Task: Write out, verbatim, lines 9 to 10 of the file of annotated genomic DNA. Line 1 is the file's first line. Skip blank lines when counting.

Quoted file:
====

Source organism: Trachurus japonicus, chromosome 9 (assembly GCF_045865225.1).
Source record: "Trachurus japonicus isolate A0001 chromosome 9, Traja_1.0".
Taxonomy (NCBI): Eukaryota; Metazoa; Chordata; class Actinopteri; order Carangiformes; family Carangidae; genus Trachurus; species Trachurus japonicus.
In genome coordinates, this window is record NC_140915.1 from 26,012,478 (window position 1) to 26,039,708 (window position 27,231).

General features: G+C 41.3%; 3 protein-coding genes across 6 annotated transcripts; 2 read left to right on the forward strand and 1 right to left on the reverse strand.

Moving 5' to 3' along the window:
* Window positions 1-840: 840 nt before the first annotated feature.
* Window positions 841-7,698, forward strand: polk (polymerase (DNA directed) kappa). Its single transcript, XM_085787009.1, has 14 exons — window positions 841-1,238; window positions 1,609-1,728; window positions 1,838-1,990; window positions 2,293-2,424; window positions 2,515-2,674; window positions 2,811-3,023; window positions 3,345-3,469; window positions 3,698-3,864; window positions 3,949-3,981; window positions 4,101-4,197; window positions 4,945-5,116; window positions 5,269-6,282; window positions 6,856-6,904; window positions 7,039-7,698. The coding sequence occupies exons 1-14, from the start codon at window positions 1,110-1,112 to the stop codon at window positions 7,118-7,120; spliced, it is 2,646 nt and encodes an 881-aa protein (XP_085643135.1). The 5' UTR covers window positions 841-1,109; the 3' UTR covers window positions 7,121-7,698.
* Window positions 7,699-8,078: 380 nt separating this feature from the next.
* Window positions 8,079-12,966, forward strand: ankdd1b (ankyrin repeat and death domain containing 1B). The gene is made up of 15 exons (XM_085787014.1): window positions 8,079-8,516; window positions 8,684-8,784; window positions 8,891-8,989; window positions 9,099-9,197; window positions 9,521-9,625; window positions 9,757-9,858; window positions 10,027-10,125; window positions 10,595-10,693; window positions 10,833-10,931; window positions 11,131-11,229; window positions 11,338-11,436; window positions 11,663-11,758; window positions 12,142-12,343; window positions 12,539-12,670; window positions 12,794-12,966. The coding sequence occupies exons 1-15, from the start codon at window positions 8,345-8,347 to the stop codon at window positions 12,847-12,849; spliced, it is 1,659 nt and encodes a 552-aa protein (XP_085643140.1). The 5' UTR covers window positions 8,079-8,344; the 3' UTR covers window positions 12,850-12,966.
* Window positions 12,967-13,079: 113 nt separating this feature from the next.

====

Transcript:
* Window positions 7,699-8,078: 380 nt separating this feature from the next.
* Window positions 8,079-12,966, forward strand: ankdd1b (ankyrin repeat and death domain containing 1B). The gene is made up of 15 exons (XM_085787014.1): window positions 8,079-8,516; window positions 8,684-8,784; window positions 8,891-8,989; window positions 9,099-9,197; window positions 9,521-9,625; window positions 9,757-9,858; window positions 10,027-10,125; window positions 10,595-10,693; window positions 10,833-10,931; window positions 11,131-11,229; window positions 11,338-11,436; window positions 11,663-11,758; window positions 12,142-12,343; window positions 12,539-12,670; window positions 12,794-12,966. The coding sequence occupies exons 1-15, from the start codon at window positions 8,345-8,347 to the stop codon at window positions 12,847-12,849; spliced, it is 1,659 nt and encodes a 552-aa protein (XP_085643140.1). The 5' UTR covers window positions 8,079-8,344; the 3' UTR covers window positions 12,850-12,966.